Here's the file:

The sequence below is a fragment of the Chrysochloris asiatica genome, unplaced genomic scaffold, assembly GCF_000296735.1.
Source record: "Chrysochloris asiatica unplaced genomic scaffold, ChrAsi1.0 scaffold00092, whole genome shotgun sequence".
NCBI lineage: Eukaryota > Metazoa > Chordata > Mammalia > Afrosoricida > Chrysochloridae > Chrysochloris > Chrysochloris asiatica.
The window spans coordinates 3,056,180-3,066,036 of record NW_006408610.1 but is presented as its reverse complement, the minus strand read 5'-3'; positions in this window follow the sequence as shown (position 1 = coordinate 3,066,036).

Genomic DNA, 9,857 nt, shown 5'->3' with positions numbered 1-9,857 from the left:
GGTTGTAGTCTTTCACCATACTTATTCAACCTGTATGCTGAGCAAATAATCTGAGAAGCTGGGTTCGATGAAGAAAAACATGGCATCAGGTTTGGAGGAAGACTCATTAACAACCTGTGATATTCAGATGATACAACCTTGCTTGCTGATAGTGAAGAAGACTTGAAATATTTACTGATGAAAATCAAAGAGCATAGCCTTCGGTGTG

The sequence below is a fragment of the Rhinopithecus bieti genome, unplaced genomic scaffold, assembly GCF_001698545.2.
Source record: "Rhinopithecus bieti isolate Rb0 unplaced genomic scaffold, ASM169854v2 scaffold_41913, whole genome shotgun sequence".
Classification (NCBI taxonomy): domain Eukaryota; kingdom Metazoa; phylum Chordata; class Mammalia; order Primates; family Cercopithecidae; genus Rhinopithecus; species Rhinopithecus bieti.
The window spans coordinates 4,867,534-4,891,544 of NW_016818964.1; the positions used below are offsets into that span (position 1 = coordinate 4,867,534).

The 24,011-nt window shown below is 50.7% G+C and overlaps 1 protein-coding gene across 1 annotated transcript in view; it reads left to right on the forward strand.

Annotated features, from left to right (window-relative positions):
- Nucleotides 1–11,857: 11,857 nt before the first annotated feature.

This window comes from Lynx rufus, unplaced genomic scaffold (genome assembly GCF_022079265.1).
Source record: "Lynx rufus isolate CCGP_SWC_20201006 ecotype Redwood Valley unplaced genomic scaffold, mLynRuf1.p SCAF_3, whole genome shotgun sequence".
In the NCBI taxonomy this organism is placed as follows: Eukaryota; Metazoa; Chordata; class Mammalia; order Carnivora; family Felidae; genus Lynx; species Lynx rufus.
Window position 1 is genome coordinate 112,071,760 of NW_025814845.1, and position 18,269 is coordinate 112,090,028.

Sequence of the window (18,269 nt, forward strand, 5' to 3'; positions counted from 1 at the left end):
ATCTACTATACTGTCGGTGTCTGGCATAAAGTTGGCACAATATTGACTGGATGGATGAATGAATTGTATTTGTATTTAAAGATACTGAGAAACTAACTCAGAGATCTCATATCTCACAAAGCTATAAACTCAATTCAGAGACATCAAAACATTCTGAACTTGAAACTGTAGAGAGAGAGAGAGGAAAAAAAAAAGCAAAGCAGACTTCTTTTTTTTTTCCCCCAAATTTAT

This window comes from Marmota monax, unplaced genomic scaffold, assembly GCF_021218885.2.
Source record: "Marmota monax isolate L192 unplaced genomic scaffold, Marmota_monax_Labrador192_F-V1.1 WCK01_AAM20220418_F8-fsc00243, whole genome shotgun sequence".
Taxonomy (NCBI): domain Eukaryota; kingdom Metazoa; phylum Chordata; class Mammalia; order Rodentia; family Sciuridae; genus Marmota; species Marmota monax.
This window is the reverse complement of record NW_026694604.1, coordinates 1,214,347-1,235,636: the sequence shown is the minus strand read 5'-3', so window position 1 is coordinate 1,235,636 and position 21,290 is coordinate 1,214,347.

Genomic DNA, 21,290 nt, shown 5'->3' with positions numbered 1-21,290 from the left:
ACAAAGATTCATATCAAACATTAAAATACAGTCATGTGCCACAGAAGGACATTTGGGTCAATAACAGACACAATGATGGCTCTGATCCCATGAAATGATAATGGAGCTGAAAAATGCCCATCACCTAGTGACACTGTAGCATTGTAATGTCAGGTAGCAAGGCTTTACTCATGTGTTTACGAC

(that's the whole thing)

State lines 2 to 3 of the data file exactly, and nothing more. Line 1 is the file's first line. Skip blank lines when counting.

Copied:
Source record: "Chrysochloris asiatica unplaced genomic scaffold, ChrAsi1.0 scaffold00092, whole genome shotgun sequence".
NCBI lineage: Eukaryota > Metazoa > Chordata > Mammalia > Afrosoricida > Chrysochloridae > Chrysochloris > Chrysochloris asiatica.